As announced earlier this week, Grass Valley’s Thursday Night Market will feature a new focus this season with emphasis on local food and artisans.
But that will also mean no commercial vendors and no booths operated by nonprofit organizations.
“We’re focusing on a certified farmers aspect, where it’s a certified farmer, more handcrafted focus with no more commercial items,” said Julia Jordan, executive director of the Grass Valley Downtown Association. “We’re looking at having more of the market, outdoor feel and less like a street fair.”
One the changes drawing scrutiny following the announcement has been the exclusion of nonprofit organizations or groups with political affiliations.
“The work we were doing at the market primarily was registering voters — and we don’t just register Democrats, but everybody,” said Nevada County Central Committee Chairman Jim Firth. “Julia was quoted (when the changes were announced) that she hopes it becomes more of a community gathering place by changing the format, and I wish her luck.
“I don’t know if by excluding people that’s going to be the result.”
The owners of Heart & Home, a downtown Grass Valley business, support the shift in emphasis to a local market and away from commercialized booths.
“I love the local market thing. I think that’s a great idea,” said Mark Hereford, who owns the store with his wife, Stacy.
“It seemed like on the street there were an awful lot of commercial people, and all merchants downtown support nonprofits, but we are really in favor of keeping the market local and just trying to make it more Nevada County.”
For items that are unavailable within the county but would still benefit the market, the downtown association plans to include some regional vendors, Jordan said.
“What we’re looking for is about 90 percent local,” she said. “We assigned an entire committee to the Thursday night market process, and they came up with a plan to where we have our GVDA members first, so they have first right of refusal, then after that we go out to associate members, who fit the criteria we are looking for. After that, we go out to Grass Valley-Nevada City area, beyond that, Nevada County, then the region to fit the needs we’re looking to meet.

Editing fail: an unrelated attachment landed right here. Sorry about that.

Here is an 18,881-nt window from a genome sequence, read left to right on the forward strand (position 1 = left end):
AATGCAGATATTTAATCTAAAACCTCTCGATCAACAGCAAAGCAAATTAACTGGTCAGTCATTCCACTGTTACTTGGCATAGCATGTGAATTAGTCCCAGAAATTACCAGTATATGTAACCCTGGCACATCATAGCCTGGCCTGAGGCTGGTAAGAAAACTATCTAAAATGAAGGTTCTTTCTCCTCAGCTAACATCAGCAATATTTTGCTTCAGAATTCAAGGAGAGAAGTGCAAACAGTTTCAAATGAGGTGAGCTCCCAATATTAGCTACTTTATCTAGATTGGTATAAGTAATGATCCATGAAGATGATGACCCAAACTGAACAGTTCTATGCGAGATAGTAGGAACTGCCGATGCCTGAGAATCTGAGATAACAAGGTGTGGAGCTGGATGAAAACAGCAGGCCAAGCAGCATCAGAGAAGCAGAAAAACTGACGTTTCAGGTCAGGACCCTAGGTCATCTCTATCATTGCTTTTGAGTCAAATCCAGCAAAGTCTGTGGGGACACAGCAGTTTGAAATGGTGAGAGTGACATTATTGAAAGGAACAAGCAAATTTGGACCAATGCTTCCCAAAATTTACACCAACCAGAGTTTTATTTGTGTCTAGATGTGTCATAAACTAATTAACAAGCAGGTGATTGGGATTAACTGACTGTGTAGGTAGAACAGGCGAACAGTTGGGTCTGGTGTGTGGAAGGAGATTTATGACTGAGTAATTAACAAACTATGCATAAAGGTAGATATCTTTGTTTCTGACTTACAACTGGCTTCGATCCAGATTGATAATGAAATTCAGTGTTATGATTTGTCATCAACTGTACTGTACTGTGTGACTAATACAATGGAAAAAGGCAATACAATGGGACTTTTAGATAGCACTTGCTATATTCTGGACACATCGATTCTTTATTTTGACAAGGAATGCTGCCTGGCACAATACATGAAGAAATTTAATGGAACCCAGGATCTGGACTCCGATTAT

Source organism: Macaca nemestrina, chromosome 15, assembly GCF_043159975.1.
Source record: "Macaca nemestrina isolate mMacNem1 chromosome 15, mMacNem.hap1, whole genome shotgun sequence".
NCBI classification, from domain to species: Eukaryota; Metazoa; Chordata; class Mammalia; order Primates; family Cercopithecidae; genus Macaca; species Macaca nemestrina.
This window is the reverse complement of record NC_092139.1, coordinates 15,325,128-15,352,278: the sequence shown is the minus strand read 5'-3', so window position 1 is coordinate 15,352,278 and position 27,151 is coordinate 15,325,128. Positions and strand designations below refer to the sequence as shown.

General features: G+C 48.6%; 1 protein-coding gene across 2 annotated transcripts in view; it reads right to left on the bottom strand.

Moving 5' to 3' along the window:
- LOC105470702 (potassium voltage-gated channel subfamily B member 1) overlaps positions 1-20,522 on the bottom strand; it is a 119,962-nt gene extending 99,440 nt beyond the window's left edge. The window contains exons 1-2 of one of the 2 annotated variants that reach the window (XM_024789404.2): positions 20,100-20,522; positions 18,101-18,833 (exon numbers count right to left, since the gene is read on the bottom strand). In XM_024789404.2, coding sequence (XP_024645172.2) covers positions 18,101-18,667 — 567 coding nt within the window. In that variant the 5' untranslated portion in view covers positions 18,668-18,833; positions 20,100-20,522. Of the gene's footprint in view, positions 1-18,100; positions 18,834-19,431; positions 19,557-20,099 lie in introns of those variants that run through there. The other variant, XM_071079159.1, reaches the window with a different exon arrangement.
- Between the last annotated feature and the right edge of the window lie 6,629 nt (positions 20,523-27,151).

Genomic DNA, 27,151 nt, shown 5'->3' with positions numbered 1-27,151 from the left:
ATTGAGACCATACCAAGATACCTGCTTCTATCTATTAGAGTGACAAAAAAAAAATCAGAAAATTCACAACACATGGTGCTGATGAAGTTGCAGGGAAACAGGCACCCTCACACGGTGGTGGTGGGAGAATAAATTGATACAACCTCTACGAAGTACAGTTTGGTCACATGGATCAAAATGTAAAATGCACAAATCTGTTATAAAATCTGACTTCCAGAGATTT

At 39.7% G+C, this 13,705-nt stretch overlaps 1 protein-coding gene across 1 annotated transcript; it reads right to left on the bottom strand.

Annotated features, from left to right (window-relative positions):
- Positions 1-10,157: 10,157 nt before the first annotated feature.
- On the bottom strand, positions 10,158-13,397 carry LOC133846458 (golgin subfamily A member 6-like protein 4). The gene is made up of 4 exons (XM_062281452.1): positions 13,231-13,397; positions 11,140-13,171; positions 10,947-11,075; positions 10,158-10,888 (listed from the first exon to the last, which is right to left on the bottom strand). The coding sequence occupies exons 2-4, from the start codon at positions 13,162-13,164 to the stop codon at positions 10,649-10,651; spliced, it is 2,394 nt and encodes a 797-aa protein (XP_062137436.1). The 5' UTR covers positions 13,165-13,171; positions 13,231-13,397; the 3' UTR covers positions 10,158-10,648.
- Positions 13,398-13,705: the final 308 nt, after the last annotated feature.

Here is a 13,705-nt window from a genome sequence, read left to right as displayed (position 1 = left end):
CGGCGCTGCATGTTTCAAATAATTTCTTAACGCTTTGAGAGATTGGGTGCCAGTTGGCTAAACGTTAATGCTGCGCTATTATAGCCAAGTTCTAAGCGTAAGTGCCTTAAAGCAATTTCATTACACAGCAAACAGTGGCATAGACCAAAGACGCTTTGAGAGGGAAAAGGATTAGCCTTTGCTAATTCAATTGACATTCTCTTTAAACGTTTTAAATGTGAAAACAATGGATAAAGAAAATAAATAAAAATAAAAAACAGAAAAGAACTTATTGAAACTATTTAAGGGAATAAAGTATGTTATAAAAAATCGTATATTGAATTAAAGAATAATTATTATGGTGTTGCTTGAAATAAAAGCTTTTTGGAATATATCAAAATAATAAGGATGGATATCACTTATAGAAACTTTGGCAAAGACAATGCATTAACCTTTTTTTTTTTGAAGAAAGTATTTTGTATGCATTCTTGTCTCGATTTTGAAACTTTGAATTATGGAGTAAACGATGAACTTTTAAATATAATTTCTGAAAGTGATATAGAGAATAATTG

“We don’t really have any tree fruit, so we’ll more than likely bring in some fruit trees from Yuba and Sutter county, but they’re neighboring counties, so it’s focused,” Jordan said.
The market will also seek to include a mix of artisans without excessive overlap, Jordan said.
“So the way we’re thinking of doing it is, for instance, if we have a craft booth, we don’t want it to be all knitting or crocheting,” she said. “So it’s all about variety, and if it’s going to be the exact same product, it will be a first-come, first-served basis.”
As a measure to be more family-oriented, Jordan said the market will also feature a kids zone and teen area, sponsored by nonprofit NEO, a youth sector of the Coalition for a Drug Free Nevada County. Three different stages for entertainment and outdoor dining will also be offered.
“NEO’s area will actually still be included, and we’ll also have a kids zone and provide some craft time,” Jordan said. “So when a family comes downtown, their teens can visit NEO, kids can go to the kids zone, and mom and dad can get vegetables. So there’s something for everyone.”
Without the nonprofit organizations seeking space at the market, the potential for fewer booths would be worth the maintaining a more local focus on food and family fun, Jordan said.
“We won’t miss what we didn’t already have, and we are just going to focus on making it a quality outdoor market kind of concept. And we’re not looking to make money. We’re looking to cover costs,” she said. “Sometimes, times change, and people’s wants and needs change. We did surveys from the community, GVDA members, and did lot of research to see what people are looking for in the market.”
To contact Staff Writer Jennifer Terman, email firstname.lastname@example.org or call 530-477-4230.